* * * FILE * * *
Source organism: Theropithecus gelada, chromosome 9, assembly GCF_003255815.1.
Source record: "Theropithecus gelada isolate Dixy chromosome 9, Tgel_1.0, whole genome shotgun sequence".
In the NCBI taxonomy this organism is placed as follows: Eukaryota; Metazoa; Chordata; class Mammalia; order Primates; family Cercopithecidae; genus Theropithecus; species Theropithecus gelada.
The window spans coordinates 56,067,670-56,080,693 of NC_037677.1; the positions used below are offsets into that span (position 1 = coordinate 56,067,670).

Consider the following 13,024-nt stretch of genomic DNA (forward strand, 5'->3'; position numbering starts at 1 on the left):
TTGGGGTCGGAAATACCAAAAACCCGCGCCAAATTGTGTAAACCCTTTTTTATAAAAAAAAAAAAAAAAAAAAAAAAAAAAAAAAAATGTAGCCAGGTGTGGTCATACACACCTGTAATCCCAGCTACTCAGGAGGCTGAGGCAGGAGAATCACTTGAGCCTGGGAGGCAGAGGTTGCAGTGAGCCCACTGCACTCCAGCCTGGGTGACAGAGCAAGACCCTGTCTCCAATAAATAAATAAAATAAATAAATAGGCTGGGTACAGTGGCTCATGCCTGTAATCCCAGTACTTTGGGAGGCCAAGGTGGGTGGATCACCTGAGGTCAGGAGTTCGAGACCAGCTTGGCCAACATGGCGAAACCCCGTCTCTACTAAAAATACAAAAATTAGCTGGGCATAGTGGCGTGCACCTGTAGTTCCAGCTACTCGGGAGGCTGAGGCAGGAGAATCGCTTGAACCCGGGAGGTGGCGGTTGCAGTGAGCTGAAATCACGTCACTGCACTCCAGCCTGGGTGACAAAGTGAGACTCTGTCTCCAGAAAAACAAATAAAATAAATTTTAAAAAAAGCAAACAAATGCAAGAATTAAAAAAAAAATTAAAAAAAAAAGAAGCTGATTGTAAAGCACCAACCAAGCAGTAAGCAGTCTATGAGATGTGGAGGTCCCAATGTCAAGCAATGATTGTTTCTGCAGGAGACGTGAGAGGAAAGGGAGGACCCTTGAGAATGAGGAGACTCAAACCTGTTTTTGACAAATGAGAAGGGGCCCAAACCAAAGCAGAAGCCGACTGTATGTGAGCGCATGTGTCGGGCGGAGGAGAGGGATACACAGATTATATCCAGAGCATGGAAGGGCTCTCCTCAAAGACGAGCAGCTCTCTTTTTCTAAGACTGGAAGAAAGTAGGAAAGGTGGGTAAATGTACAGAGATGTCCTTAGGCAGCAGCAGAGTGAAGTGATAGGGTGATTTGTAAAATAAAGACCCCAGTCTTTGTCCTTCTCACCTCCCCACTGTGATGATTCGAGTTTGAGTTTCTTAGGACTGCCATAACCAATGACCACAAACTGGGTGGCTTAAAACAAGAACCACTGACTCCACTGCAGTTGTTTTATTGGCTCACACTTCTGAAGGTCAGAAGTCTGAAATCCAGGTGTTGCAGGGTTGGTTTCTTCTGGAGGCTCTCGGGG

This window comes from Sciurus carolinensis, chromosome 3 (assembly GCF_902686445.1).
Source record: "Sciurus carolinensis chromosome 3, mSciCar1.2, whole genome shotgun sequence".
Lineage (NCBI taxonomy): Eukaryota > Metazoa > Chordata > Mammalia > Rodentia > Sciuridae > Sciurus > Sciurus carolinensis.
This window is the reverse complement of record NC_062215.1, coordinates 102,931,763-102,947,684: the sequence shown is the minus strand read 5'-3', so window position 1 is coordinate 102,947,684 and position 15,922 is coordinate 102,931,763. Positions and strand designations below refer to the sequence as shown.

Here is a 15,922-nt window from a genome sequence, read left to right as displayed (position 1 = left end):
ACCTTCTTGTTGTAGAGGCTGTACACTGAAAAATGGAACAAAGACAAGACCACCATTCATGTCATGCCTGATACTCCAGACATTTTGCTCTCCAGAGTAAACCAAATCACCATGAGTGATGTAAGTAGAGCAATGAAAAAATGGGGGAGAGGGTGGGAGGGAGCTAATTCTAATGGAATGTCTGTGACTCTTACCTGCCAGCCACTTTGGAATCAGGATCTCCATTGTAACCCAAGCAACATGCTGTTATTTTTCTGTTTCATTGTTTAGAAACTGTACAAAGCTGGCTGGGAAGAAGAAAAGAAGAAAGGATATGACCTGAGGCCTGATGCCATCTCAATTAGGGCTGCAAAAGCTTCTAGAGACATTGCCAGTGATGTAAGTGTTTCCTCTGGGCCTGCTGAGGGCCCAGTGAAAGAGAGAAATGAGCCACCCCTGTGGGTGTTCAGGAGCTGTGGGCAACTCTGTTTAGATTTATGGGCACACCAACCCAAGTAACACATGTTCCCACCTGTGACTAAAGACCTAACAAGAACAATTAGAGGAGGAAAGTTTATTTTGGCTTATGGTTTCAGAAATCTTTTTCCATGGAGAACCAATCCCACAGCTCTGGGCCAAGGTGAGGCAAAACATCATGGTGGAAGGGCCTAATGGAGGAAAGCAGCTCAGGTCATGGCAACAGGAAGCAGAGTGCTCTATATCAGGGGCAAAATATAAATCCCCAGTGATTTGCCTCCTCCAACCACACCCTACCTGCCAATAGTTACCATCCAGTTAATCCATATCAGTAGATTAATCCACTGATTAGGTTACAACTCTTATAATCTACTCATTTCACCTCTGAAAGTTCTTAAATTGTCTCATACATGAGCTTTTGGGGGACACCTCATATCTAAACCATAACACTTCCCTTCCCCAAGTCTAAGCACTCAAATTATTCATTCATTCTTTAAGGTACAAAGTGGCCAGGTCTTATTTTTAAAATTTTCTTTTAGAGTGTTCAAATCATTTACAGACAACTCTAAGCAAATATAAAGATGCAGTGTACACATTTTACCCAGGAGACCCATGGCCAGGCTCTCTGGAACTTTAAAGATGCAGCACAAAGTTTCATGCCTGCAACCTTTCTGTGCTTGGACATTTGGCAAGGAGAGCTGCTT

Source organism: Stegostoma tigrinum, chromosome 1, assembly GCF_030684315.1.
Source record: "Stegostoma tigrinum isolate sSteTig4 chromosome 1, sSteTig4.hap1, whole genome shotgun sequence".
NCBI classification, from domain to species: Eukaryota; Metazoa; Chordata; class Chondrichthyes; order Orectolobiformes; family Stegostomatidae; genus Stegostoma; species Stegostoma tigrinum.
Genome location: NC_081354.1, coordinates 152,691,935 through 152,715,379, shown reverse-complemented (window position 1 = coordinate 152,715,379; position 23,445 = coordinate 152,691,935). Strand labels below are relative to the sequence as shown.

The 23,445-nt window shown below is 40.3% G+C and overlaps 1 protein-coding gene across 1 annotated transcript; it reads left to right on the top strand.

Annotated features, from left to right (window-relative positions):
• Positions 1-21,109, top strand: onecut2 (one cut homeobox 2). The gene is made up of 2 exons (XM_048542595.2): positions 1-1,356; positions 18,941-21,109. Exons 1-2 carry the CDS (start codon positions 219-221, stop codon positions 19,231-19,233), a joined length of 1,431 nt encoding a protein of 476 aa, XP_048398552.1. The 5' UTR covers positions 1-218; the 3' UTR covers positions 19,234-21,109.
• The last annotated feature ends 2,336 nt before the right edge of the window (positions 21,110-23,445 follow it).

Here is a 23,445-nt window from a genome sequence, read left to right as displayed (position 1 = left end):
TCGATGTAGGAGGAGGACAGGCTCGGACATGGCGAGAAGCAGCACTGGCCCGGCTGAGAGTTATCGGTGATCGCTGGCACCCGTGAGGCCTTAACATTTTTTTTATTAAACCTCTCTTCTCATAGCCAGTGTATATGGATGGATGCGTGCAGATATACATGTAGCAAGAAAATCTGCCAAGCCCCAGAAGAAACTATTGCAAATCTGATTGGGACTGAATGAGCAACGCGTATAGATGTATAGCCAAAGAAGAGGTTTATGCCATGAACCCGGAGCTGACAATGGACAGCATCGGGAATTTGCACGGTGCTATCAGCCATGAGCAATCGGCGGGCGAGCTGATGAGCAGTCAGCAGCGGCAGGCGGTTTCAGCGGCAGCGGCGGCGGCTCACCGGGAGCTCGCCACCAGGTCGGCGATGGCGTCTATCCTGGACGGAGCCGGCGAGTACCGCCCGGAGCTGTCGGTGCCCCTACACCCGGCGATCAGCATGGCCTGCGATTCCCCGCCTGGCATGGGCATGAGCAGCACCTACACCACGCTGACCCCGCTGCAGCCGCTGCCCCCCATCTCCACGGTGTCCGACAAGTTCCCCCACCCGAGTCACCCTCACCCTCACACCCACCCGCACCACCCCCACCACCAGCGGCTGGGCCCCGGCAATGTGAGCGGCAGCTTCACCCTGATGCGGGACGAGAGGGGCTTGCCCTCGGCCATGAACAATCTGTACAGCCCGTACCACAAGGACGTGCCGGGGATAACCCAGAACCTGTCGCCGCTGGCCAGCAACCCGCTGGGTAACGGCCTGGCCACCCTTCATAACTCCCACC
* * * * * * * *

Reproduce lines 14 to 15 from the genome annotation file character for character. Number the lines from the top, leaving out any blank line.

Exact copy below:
Source record: "Stegostoma tigrinum isolate sSteTig4 chromosome 1, sSteTig4.hap1, whole genome shotgun sequence".
NCBI classification, from domain to species: Eukaryota; Metazoa; Chordata; class Chondrichthyes; order Orectolobiformes; family Stegostomatidae; genus Stegostoma; species Stegostoma tigrinum.